Portland coach expects great things from Nagbe
CARSON, Calif. – You have to start with the goal.
It was July 2 of last year, and Darlington Nagbe was still just that rookie with subtle skills, lots of potential and very little production. He’d earned the praise of Portland Timbers head coach John Spencer for his humble demeanor, his eye for the last pass and his willingness to work.
But he hadn’t had his moment yet.
Then Sporting Kansas City’s Jimmy Nielsen punched out a Jack Jewsbury free kick, and Nagbe ... well, you know exactly what Nagbe did. He juggled, he lined it up, and he scorched a rocket to the upper 90, a moment of brilliance that was canonized as 2011’s MLS Goal of the Year.
That’s why, when Spencer says, “He has all the tools and talent to become the best player in the league,” you probably don’t do a double take. You sit for a moment, you remember that goal and you slowly nod.
Going into Year 2 of the MLS-era Portland Timbers, Spencer and the rest of Nagbe’s teammates are looking for more of those kinds of moments. Maybe not the sheer, breathtaking quality of his juggling golazo against SKC, but certainly more game-breaking plays that are worthy of the 21-year-old’s talent.
Nagbe knows that. And he says he wants that pressure.
“It’s a confidence booster, you know?” Nagbe explained to MLSsoccer.com on Wednesday afternoon. “It just makes you feel good that [Spencer] appreciates what you’re doing on and off the field, working hard, so to hear him say that, yeah it’s pressure, but it’s good pressure.”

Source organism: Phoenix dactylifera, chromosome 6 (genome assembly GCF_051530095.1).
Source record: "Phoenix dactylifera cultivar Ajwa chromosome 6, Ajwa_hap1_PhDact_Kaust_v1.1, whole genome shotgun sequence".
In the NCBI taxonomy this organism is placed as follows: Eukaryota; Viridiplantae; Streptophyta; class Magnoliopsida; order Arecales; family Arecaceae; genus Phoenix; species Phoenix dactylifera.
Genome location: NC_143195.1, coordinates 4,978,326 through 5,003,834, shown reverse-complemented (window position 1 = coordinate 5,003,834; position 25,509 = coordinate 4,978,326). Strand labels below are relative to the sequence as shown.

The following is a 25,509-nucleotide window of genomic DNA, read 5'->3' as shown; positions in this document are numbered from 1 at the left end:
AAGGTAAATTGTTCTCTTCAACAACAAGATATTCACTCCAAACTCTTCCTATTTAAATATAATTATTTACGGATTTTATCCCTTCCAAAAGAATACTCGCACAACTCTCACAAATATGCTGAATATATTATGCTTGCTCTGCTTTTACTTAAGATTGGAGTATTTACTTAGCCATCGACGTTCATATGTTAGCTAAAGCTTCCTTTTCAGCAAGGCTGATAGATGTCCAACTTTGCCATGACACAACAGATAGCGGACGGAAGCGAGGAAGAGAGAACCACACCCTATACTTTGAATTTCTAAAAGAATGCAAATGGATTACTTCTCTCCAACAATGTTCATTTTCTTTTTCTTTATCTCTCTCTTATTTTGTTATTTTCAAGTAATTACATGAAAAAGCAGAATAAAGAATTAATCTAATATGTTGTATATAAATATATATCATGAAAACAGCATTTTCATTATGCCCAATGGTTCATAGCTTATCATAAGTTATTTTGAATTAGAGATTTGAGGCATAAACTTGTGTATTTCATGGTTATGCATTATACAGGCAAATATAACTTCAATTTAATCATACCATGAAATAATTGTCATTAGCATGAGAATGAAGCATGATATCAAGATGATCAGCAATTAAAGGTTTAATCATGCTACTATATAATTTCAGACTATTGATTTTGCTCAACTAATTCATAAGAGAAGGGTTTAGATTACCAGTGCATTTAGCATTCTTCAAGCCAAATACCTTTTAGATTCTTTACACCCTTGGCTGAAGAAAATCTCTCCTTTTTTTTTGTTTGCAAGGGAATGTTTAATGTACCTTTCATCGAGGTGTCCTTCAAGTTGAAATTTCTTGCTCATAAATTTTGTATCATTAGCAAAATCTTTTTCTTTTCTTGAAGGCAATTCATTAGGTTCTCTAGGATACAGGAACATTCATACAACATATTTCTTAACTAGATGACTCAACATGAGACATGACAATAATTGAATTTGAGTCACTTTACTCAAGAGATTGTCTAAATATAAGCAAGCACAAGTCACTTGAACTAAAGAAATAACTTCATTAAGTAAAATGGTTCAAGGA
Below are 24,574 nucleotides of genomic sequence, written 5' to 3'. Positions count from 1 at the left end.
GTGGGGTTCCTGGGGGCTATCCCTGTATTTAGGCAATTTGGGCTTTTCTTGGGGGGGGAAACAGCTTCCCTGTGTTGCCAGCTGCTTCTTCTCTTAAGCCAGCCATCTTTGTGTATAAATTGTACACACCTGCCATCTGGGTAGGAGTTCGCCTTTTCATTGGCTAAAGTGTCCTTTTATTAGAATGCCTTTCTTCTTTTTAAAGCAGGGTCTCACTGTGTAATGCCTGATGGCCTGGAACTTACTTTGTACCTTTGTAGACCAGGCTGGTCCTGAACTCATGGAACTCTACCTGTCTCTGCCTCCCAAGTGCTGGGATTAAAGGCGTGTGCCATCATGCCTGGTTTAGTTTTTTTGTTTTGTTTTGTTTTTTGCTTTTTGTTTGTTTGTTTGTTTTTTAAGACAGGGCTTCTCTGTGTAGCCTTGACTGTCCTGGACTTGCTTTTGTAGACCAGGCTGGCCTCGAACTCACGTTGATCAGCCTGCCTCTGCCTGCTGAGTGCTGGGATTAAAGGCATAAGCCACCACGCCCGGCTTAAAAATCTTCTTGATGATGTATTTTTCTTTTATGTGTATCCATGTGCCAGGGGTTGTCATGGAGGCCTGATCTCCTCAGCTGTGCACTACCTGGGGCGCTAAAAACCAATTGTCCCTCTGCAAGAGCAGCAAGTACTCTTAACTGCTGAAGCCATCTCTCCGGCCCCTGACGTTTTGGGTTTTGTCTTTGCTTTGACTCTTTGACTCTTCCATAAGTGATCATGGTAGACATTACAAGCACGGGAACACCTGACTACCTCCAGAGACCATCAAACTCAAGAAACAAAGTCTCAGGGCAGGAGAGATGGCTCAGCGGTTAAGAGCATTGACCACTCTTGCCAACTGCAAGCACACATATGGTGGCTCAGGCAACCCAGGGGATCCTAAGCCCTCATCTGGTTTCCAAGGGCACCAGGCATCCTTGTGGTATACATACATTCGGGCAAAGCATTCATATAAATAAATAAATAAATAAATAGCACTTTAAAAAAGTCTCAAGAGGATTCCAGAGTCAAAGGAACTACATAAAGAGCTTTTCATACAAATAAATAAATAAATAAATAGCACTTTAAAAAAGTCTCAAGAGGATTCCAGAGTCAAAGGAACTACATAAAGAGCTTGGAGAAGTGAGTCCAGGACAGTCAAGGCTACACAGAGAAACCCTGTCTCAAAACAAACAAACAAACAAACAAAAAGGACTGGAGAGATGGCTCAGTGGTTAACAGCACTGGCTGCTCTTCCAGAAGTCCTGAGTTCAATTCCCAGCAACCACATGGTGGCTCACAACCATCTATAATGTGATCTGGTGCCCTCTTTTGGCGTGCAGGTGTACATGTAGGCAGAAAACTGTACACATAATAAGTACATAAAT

With that pressure comes not only the responsibility to make plays – Nagbe is a natural creator in the final third – but the responsibility to finish plays as well. He tallied just twice in 28 games as a rookie, a number that has to rise, according to the coach.
“This year he’s moved himself into more of a central role, ‘cause I sat and had a chat with him a couple of weeks ago and I said, ‘Where do you see yourself, which position do you enjoy playing more?’” explained Spencer. “And he said he enjoys playing forward, and I said, ‘Well if that’s the case then you’ve got to convince me, to play the position you want to play and more.’”
It’s a challenge for the soft-spoken Liberian, who at times looked unsure of himself when presented with an opportunity to shoot. He'd met it thus far in preseason, until he was slowed by an ankle knock picked up in a small-sided scrimmage.
“I definitely need to be more selfish, and if I am I’ll get more goals and assists that way,” Nagbe said. “It’s just something to work toward.”
In some ways it’s going to take a personality change for Nagbe, who Spencer described as “a shy, quiet guy, [who] leads his life very, very quietly.” He doesn’t seem to have the killer instincts that great goal scorers – including his coach – generally wear about themselves like a cloak.
“It’s a mind set, because I’m just calm, laid back off the field and it just translates onto the field,” Nagbe said. “So I just have to be more selfish, be more ruthless as [Spencer] says, and be more aggressive.”
If Nagbe does that, then, Spencer believes, the sky is truly the limit.
“I said this a couple of weeks ago and a few people were gasping when I said that he is as good as, technically, Landon Donovan and Brad Davis,” the coach said, choosing his words carefully. “I didn’t say he’s the same type of player right at this present moment in time, I didn’t say he was. But for natural soccer players as they go in this country, he’s up there with the best. He’s born with a pure, natural talent.”